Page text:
# Density regions

### Description

A density region uses shading to represent the uncertainty surrounding a continuously-varying quantity, such as a survival curve or a forecast from a time series. The darkness of the shading is proportional to the (posterior, predictive or fiducial) density. This function adds a density region to an existing plot.

### Usage

1 2 3 4 5 |

### Arguments

`x` |
Suppose the continuously-varying quantity varies over a
space S. |

`y` |
Vector of ordinates at which the density of the distribution
will be evaluated for every point in |

`z` |
Matrix of densities on the grid defined by |

`pointwise` |
If If |

`nlevels` |
Number of distinct shades to use to illustrate the varying densities. The default of 100 should result in a plot with smoothly-varying shading. |

`colmax` |
Colour to shade the maximum density, either as a built-in R
colour name (one of |

`colmin` |
Colour to shade the minimum density, likewise.
Defaults to "white". If this is set to |

`scale` |
Proportion of |

`gamma` |
Gamma correction to apply to the colour palette, see |

`contour` |
If |

`...` |
Further arguments passed to or from other methods, such
as the |

### Details

The plot is shaded by interpolating the value of the density
between grid points, using the algorithm described by Cleveland (1993)
as implemented in the `filled.contour`

function.

With lattice graphics, similar plots can be implemented using
the `contourplot`

or `levelplot`

functions.

### Author(s)

Christopher Jackson <chris.jackson@mrc-bsu.cam.ac.uk>

### References

Jackson, C. H. (2008) Displaying uncertainty with
shading. *The American Statistician*, 62(4):340-347.
http://www.mrc-bsu.cam.ac.uk/personal/chris/papers/denstrip.pdf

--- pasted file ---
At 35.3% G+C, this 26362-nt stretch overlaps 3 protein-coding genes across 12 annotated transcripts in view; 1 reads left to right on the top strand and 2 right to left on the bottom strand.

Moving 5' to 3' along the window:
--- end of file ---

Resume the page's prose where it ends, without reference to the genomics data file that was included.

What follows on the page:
Cleveland, W. S. (1993) *Visualizing Data*. Hobart Press, Summit,
New Jersey.

### See Also

`densregion.survfit`

, `densregion.normal`

, `denstrip`

### Examples

1 2 3 4 5 6 7 8 9 10 11 12 13 14 15 16 17 18 19 20 21 22 23 24 25 26 27 28 29 30 31 32 | ```
## Predictive uncertainty around a hypothetical regression line
x <- 1:10
nx <- length(x)
est <- seq(0, 1, length=nx)
lcl <- seq(-1, 0, length=nx)
ucl <- seq(1, 2, length=nx)
se <- (est - lcl)/qnorm(0.975)
y <- seq(-3, 3, length=100)
z <- matrix(nrow=nx, ncol=length(y))
for(i in 1:nx)
z[i,] <- dnorm(y, est[i], se[i])
plot(x, type="n", ylim=c(-5.5, 2.5))
densregion(x, y, z, colmax="darkgreen")
lines(x, est)
lines(x, lcl, lty=2)
lines(x, ucl, lty=2)
box()
## On graphics devices that support transparency, specify
## colmin="transparent" to allow adjacent regions to overlap smoothly
densregion(x, y-1, z, colmax="magenta", colmin="transparent")
## or automatically choose the y points to evaluate the density
plot(x, type="n", ylim=c(-1.5, 2.5))
densregion.normal(x, est, se, ny=50, colmax="darkgreen")
lines(x, est)
lines(x, lcl, lty=2)
lines(x, ucl, lty=2)
``` |